Would a preservative work in a completely water based formula?

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emmamulhall

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I’m talking about this recipe for oat hair gel. I’ve used it before and it’s wonderful, but before when I made it I knew nothing about preservatives and how refrigeration isn’t enough. Oatmeal Hair Gel Recipe For Curly Hair

It’s completely “bug food,” meaning no oil, no regular water, all oat stuff, but I was wondering if a broad spectrum preservative would work or if I should just make small batches for single use.

I have the same question about tea hair rinses. I often do tea hair rinses but I do just enough for one day and I make more. Is it too much “bug food” to make more and preserve it w/ a broad spectrum preservative for later use?

Sorry for the question if it’s an obvious one! New at this :)
 

DeeAnna

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There are 3 aspects to making a water-based product that stays reasonably sanitary over time --

Sanitary manufacturing methods
Preservative if appropriate
Limiting the amount of "bug food"

The product you're looking is water based and it has an abundance of bug food. It's going to be really tough to ensure it stays sanitary especially at room temperature. You cannot count on the preservative alone to do the job.

If I wanted to make this, I think I'd opt to make small batches, use a water-based preservative, and refrigerate the product.

I would also look into pasteurizing the gel after it's been strained and packaging the hot gel in containers that have been sanitized. Cover the containers with a clean paper towel while the gel is cooling to minimize contamination from the open air during cooling. Cap securely with sanitized caps, and don't open a container until you intend to use it. These steps will help the product start out as "bug free" as possible.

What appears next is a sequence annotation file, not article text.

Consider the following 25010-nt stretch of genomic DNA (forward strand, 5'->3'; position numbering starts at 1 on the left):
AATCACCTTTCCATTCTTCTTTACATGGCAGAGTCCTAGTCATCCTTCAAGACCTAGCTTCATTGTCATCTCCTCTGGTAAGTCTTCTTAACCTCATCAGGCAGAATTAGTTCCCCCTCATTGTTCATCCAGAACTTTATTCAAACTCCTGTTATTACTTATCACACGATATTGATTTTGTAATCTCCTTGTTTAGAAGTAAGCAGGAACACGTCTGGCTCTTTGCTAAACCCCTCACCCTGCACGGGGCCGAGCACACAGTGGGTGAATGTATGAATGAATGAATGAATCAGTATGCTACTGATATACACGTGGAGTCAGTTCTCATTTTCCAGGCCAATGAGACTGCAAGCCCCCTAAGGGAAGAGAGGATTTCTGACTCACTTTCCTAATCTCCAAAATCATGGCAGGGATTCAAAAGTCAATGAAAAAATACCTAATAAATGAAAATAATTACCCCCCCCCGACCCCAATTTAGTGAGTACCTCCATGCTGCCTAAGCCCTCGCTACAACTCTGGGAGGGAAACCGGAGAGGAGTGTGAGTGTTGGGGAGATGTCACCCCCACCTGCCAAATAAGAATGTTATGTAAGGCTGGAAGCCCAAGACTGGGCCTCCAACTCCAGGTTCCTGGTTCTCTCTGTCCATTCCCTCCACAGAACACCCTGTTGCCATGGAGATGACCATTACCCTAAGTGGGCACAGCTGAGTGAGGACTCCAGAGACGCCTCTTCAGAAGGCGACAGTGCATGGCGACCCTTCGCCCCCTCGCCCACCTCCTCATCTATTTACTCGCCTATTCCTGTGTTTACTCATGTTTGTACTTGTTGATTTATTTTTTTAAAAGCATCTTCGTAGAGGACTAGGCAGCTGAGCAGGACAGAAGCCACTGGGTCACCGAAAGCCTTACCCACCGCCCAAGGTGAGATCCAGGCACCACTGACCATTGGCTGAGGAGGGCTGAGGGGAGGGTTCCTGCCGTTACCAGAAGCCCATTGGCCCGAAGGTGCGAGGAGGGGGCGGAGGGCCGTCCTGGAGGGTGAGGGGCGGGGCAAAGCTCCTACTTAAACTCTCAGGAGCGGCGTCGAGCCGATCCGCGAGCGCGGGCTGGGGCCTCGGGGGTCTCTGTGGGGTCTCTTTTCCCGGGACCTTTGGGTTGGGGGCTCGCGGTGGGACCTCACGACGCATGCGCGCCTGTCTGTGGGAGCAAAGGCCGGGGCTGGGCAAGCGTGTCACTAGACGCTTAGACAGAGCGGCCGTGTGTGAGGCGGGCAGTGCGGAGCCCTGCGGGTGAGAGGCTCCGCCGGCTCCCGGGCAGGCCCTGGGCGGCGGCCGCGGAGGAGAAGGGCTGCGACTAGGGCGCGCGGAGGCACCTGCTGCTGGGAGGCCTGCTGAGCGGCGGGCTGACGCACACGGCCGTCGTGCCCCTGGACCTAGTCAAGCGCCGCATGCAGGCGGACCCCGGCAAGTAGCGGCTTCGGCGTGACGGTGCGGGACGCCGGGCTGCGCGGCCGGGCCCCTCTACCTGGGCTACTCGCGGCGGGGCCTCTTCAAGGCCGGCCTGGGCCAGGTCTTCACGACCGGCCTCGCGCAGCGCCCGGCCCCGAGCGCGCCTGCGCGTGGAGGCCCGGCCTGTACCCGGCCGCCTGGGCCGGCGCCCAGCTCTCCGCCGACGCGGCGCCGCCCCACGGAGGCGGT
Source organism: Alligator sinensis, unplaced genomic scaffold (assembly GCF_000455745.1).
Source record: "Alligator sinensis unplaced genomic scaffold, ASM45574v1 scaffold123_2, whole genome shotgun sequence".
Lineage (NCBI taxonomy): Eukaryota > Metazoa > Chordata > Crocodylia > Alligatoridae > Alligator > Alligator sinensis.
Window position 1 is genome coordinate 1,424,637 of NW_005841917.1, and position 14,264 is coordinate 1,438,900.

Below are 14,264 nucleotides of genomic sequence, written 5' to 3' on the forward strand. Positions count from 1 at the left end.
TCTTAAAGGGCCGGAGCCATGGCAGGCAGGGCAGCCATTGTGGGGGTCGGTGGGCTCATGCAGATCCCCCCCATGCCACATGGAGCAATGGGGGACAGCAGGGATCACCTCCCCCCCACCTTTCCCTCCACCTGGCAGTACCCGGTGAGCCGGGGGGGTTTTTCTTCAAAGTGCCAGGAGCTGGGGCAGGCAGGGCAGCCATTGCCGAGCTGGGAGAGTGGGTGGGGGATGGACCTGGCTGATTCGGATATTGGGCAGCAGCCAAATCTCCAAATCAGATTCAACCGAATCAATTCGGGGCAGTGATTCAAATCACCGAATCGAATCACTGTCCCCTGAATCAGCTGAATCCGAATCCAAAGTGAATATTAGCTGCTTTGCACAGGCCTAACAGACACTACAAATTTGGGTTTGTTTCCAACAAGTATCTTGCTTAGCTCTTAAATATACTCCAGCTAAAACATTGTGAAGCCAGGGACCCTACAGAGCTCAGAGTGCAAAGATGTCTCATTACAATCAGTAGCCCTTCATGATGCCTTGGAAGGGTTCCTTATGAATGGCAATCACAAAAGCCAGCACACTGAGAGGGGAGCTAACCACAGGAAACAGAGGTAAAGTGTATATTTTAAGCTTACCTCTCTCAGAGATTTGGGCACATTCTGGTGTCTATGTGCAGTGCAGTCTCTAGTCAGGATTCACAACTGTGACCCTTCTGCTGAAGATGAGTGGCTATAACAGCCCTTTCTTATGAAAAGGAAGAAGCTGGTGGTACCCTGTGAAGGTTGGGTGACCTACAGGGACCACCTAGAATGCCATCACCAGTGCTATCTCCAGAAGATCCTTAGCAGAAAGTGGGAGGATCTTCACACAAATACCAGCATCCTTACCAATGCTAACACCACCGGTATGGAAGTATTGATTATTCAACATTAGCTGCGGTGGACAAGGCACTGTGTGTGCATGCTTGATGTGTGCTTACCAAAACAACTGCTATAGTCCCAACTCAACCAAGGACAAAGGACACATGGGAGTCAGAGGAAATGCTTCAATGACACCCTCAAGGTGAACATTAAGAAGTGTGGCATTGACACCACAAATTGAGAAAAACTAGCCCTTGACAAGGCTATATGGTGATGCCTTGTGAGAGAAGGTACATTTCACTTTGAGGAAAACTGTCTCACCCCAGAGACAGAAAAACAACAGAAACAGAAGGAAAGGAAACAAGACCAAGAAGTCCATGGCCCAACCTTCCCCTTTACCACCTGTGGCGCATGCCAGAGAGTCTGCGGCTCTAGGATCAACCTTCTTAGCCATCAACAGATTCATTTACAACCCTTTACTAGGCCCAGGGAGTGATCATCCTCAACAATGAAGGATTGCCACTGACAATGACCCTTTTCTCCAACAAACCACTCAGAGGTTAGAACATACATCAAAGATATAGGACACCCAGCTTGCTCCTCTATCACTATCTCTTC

The preservative and refrigeration would discourage any remaining bugs from growing to further lengthen the safe shelf life.

Not to say I have the only answer here ... and I realize it sounds kind of paranoid ... but this is how I'd approach the problem. I've had lotion with real basic ingredients go bad within days and that's a humbling experience. And it's also kind of icky since I know microbes can be happily growing away before the signs of their growth are obvious ... that's just ewwww!

Oh, and be sure you have a water-soluble preservative like liquid germall plus -- some are oil soluble. (I learned this lesson the hard way!)
 

lsg

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The recipe lists 1 tsp of oil. You can use Liquid Germall Plus for the preservative. Here is what I think would be a better option for a hair gel.

 

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